Clusters, Clouds and Commons for Big Data

Oct 24, 2014

Analytic infrastructure has evolved from clusters to clouds over the past decade. Over the next decade commons will emerge as an alternative infrastructure for big data.

Over the past few months I have given several talks about data commons and discussed some of the common requirements that are emerging and some of the technical challenges in computer systems that are relevant. In September, I gave a Plenary talk at the 2014 IEEE Cluster Conference in Madrid and in October, I gave a Colloquium at DePaul University in Chicago. You can find the DePaul Colloquium here.

By a commons (or sometimes data commons), I mean cyber infrastructure that co-locates data, storage, computing infrastructure, and commonly used tools for analyzing and sharing data to create a resource for the community.

In these talks, I identified five requirements. As a mnemonic, each requirement is assoiced with a word beginning with the letter "P" (Permanent, Pods, Peering, Portability, and Pay). I apologize in advance to those readers that are offended by the liberties that I took to make this alliteration work.

Requirement 1. Permanent Digital IDs. The first requirement is to support permanent identifiers for digital objects that represent the data. We also assume that associated to each digital ID is public, and perhaps private, metadata. In our implementations, we access the objects with a S3-compatible API.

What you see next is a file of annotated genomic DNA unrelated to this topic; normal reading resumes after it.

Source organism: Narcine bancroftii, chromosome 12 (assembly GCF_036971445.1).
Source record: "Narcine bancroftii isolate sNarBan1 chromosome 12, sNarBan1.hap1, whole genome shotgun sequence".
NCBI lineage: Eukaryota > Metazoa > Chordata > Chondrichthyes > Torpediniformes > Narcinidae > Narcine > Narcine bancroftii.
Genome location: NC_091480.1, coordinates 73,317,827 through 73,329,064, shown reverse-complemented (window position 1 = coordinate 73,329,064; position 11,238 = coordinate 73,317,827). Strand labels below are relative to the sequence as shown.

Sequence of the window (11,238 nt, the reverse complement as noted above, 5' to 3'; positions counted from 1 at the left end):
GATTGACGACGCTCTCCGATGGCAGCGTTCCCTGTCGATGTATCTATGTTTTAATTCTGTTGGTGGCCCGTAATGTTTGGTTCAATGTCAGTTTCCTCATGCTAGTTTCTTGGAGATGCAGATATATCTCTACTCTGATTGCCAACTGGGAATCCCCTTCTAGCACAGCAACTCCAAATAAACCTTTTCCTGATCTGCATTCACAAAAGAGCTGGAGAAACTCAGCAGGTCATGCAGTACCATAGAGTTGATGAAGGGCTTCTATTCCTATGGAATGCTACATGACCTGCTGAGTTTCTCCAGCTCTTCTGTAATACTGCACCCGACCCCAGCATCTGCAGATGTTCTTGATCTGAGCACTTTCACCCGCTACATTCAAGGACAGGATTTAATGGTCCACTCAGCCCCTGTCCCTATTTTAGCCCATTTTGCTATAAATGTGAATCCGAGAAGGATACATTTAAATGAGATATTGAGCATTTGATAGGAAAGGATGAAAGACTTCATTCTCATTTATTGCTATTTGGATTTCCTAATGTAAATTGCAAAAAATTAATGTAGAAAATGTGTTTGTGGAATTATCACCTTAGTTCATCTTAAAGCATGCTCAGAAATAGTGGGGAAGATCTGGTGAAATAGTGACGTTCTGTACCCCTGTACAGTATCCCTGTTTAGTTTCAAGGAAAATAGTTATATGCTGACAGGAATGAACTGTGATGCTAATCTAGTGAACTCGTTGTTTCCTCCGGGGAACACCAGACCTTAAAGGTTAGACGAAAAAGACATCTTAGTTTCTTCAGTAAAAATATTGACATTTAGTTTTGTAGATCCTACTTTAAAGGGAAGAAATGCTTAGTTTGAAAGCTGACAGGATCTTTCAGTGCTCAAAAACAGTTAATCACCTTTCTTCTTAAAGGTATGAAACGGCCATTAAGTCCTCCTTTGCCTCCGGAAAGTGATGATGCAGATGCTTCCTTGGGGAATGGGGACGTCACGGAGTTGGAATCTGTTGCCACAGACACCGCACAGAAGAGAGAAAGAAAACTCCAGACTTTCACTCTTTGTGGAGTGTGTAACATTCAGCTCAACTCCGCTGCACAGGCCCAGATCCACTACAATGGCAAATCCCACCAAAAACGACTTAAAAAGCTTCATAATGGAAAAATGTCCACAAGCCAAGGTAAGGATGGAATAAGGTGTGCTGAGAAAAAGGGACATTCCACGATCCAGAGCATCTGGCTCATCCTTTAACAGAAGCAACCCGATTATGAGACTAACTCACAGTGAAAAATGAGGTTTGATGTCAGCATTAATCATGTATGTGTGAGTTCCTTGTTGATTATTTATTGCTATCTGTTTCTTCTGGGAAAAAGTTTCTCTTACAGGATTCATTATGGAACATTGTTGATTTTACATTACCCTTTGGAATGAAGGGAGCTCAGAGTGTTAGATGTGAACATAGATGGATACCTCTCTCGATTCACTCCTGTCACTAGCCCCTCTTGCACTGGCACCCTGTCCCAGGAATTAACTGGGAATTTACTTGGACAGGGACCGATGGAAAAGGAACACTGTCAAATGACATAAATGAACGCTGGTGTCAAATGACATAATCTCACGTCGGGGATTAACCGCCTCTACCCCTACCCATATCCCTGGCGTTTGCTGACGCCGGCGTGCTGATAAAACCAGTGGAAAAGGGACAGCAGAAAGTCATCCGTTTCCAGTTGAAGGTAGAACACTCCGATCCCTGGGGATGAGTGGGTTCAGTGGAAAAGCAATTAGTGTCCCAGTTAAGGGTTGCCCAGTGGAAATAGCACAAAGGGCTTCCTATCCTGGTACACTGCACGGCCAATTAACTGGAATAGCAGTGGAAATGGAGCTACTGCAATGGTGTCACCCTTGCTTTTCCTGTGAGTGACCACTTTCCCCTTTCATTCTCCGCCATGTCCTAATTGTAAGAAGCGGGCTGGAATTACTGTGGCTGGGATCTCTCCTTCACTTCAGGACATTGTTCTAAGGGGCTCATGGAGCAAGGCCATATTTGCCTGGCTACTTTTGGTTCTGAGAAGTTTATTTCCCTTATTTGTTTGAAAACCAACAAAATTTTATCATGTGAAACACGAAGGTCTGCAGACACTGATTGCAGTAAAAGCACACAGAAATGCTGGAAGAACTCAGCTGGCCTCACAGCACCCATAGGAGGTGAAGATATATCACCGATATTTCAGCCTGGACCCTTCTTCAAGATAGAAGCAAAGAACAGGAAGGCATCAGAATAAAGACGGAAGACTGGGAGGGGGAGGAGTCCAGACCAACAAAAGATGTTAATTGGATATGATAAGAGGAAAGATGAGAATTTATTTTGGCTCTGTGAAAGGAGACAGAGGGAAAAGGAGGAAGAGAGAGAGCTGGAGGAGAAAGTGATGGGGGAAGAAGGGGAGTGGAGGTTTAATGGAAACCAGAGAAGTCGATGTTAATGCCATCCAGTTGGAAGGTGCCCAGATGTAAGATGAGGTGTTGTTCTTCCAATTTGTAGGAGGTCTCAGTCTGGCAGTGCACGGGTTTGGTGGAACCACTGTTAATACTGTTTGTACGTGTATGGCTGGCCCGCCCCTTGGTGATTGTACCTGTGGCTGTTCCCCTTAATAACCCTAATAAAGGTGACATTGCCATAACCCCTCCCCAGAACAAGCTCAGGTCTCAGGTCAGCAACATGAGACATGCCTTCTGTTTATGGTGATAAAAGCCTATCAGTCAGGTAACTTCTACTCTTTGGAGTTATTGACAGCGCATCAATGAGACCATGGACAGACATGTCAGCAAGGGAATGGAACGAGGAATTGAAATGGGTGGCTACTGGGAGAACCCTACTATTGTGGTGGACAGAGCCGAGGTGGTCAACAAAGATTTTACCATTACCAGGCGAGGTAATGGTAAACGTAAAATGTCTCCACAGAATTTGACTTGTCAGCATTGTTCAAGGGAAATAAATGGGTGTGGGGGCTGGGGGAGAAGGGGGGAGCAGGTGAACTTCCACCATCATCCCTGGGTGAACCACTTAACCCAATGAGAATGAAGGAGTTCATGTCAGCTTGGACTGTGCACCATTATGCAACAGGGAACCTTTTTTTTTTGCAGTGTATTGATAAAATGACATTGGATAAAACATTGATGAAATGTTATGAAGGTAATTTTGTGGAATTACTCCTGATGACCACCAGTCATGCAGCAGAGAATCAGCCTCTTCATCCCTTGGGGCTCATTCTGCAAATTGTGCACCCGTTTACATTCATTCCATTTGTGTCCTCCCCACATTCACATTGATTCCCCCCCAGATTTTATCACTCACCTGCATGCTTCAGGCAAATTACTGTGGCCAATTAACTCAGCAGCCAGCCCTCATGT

Requirement 2. Software stacks that scale to cyber Pods. The second requirement is to support a software stack that scales out to what you might call a cyber pod. Data centers are sometimes divided into "pods," which can be built out and customized as needed. Pods vary in size but usually contain between 10 and 100 or more racks of computing infrastructure. Think of a cyberpod as as data center pod containing hardware and integrated software. Most software does not scale out to cyberpods and a lot of work is required to provide the software with the fault tolerance and the resiliency needed at the scale of cyberpod. At the scale, a wide variety of different types of failtures are commons.

Requirement 3. Data Peering. By data peering we mean cross connecting to commons so that: 1) data can be transfered from one commons to the other at no cost; 2) two commons are connected via high performance links; and 3) there are sufficient cross connections between commons that a researcher using one commons can access data at another commons that peers with it, simply by referencing its Digital ID.

Requirement 4. Data Portability. Today, many systems are designed to import easily, but exporting data can be quite challenging. Simplying the exporting of data is necessary for data commons to be widely accepted. Some data commons will succeed and some will fail and just as we have developed systems that deal with the failure of financial institutions, we will need to develop systems that can manage the failure of data commons so that essential research data is not lost.

Requirement 5. Pay for Compute. Data peering and data portability is about providing efficient and high performance access to research data. For such a system to be economically feasible, costs must be recovered in some other way and incentives must be created for rationally using resources. One simple way to do this is to require researchers to pay for compute: this can be via a credit card, via allocations (as is done with supercomputing centers), or via "chits," provided to researchers via funding agencies.